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Biochem J. 2005 May 1;387(Pt 3):911-9.

Mucin glycosylation changes in cystic fibrosis lung disease are not manifest in submucosal gland secretions.

Author information

1
Proteome Systems Limited, Unit 1, 35-41 Waterloo Road, North Ryde, Sydney, NSW 2113, Australia.

Abstract

SMG (submucosal gland) secretions are a major component of the airway surface liquid, are associated with innate immunity in the lung, and have been reported to be altered in lung disease. Changes in lung mucosal glycosylation have been reported in CF (cystic fibrosis), which may be responsible for differential bacterial binding to glycosylated components in the lung mucosa and hence increased pre-disposition to pulmonary infection. Glycoproteomic analysis was performed on SMG secretions collected from explanted bronchial tissue of subjects with severe lung disease, with and without CF, and controls without lung disease. Mucins MUC5B and MUC5AC were shown to be the dominant high-molecular-mass glycoprotein components, with a minor non-mucin glycoprotein component, gp-340, also present. Oligosaccharides containing blood-group determinants corresponding to subjects' blood type were abundant on MUC5B/MUC5AC, as were Lewis-type epitopes and their sialylated analogues, which are ligands for pathogens and leucocytes. No significant differences were found in the glycosylation of MUC5B/MUC5AC or gp-340 between CF and non-CF subjects with severe lung disease, implying that CF does not influence SMG secretion mucin glycosylation in end-stage lung disease. There were also no significant differences found in the glycosylation of these components in severe lung disease compared with non-diseased lungs. This suggests that previously reported changes in the glycosylation of respiratory glycoconjugates in CF, and other pulmonary conditions, are not due to the glycosylation of components in SMG secretions, but may involve other secretions, responses or extracellular factors.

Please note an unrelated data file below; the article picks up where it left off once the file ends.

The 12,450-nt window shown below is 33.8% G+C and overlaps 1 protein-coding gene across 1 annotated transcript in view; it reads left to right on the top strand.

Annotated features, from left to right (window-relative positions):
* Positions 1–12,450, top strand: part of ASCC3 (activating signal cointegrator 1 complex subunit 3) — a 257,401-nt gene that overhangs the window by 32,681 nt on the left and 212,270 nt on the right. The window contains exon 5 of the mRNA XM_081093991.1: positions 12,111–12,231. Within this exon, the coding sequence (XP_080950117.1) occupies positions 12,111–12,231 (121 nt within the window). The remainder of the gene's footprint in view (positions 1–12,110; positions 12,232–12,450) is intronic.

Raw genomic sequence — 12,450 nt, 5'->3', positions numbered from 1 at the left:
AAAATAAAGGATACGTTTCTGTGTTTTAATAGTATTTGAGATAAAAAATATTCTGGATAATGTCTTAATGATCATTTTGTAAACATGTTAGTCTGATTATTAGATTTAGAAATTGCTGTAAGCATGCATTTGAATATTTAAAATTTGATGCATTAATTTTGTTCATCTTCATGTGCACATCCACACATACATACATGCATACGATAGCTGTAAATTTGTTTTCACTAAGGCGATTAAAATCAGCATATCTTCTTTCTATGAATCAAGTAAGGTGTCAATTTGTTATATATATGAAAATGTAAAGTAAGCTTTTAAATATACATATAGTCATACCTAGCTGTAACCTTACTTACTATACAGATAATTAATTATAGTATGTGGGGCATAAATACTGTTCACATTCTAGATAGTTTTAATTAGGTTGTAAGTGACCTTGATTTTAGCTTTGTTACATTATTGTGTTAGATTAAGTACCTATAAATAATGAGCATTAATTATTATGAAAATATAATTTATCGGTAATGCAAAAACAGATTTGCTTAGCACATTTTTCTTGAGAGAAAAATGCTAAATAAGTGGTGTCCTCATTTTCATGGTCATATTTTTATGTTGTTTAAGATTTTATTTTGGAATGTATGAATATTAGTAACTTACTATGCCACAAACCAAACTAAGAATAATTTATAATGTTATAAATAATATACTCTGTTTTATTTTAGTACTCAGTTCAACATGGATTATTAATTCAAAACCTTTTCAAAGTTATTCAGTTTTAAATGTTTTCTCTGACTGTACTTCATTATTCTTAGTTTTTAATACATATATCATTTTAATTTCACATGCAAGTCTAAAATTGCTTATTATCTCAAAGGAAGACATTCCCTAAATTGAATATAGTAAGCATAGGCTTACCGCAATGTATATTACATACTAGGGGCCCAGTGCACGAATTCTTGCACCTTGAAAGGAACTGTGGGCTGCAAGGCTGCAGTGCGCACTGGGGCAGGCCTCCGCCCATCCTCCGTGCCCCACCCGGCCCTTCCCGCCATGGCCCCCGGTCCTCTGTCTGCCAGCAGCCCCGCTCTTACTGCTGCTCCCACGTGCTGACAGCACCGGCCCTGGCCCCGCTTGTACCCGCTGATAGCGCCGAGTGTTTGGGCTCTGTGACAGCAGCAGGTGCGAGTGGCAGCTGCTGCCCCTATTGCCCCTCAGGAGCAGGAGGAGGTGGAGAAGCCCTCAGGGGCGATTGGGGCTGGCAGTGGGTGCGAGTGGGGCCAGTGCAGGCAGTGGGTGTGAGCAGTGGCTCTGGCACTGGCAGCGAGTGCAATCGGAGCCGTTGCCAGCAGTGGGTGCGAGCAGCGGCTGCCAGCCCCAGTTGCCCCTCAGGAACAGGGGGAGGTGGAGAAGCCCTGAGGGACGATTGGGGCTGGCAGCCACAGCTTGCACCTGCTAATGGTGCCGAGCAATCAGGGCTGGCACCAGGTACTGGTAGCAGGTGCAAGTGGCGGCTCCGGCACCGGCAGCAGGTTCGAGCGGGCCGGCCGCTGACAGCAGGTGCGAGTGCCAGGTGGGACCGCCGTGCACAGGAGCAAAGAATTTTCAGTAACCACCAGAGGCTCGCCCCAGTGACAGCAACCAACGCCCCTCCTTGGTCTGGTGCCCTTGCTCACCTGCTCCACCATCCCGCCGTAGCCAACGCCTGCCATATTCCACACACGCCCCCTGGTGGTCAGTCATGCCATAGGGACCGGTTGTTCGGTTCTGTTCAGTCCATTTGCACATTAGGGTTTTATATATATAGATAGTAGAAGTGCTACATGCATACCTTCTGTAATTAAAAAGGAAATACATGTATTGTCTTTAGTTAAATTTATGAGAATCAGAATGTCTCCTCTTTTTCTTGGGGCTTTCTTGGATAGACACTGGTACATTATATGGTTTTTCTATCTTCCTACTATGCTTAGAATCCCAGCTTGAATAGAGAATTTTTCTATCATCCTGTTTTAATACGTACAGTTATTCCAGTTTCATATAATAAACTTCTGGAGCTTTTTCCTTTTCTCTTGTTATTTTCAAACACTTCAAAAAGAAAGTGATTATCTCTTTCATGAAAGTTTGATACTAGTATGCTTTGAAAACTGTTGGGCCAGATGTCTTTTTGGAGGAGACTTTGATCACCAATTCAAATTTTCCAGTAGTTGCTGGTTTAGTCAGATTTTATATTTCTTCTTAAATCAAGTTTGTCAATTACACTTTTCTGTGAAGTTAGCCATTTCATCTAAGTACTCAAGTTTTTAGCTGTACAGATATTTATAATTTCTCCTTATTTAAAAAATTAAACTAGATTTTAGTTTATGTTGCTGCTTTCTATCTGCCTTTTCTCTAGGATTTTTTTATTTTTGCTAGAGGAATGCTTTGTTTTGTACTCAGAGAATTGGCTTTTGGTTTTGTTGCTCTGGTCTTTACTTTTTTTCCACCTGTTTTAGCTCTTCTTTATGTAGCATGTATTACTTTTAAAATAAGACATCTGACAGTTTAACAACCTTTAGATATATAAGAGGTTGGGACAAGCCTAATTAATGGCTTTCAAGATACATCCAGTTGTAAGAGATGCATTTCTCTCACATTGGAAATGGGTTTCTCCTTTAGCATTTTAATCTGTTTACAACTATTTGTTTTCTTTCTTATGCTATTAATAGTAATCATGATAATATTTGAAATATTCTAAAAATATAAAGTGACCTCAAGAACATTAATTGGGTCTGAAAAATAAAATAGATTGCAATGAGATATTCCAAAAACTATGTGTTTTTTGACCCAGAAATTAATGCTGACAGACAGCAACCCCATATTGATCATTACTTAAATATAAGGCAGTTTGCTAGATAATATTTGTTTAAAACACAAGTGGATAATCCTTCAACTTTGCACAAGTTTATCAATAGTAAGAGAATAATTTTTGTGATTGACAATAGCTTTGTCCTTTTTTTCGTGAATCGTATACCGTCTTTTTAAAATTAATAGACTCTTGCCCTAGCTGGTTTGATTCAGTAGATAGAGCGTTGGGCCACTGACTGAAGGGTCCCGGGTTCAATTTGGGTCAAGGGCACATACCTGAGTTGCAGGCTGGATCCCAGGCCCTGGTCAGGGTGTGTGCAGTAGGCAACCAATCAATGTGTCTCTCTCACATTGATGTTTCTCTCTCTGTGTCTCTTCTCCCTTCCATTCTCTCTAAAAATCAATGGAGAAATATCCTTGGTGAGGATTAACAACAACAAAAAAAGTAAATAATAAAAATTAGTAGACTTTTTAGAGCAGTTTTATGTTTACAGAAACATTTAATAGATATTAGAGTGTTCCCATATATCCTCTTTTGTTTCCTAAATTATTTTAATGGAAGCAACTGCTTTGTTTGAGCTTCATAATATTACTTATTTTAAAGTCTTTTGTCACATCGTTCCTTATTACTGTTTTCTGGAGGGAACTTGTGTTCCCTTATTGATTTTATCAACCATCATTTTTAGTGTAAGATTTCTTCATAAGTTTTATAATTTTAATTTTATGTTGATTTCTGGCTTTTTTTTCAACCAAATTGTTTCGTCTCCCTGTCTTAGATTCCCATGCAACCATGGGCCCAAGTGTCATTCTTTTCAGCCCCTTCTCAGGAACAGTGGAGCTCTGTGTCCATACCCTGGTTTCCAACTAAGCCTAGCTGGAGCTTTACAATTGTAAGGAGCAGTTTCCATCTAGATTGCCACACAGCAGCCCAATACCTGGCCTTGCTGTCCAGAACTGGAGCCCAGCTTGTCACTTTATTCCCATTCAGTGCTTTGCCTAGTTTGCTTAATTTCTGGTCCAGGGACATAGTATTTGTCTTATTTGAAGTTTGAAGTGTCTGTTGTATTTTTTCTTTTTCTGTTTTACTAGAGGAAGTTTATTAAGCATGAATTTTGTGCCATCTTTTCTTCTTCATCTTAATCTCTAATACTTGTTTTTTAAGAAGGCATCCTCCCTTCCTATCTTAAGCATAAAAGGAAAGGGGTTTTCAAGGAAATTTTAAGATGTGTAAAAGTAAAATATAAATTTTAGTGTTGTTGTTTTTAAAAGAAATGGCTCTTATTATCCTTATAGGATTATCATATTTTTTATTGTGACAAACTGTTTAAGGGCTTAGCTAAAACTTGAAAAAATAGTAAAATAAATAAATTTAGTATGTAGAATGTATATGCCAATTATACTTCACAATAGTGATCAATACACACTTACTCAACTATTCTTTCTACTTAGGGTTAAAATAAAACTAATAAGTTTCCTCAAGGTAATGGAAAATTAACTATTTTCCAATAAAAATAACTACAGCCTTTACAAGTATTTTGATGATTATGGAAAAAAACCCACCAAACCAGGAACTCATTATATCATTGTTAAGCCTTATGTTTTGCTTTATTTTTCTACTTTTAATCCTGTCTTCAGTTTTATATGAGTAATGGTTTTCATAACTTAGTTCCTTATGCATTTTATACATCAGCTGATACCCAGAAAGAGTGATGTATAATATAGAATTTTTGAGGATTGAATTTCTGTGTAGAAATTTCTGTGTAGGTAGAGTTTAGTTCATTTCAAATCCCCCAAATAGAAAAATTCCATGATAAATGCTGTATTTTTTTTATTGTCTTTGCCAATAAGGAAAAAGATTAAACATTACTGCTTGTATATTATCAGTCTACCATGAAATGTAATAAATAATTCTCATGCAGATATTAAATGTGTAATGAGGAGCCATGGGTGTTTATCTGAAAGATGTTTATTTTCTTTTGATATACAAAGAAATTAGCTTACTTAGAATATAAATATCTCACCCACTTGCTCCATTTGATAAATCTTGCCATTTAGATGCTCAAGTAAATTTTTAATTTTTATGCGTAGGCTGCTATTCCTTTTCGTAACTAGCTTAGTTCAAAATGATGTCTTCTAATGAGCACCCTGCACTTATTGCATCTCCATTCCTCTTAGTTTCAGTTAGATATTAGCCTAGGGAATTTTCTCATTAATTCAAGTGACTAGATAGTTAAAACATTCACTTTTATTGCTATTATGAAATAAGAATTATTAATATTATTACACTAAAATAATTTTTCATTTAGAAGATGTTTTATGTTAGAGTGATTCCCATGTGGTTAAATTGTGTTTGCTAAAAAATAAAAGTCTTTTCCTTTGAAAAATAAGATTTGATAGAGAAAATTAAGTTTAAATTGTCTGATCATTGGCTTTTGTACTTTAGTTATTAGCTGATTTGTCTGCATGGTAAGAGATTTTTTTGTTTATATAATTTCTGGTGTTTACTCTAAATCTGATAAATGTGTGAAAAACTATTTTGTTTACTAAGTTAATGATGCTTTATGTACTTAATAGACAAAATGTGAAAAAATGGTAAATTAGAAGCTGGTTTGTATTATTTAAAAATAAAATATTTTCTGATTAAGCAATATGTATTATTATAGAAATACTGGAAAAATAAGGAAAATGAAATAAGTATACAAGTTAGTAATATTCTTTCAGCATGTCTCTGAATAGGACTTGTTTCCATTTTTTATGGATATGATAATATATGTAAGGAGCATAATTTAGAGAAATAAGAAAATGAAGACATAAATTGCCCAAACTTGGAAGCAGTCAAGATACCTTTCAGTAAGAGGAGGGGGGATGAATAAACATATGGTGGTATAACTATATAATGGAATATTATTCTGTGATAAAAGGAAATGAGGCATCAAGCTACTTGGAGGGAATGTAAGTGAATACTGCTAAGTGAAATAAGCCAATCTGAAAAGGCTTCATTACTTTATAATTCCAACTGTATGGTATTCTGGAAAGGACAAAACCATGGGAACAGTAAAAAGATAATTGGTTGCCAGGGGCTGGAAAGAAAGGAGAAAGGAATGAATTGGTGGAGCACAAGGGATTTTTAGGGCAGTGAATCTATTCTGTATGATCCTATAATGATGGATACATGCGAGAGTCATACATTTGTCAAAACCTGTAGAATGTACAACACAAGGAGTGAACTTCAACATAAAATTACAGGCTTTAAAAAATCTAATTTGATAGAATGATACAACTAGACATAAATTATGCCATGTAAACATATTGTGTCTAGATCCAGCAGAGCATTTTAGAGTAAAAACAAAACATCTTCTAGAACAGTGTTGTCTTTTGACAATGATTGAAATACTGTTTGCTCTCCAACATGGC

PMID:
15563276
PMCID:
PMC1135025
DOI:
10.1042/BJ20041641
[Indexed for MEDLINE]
Free PMC Article

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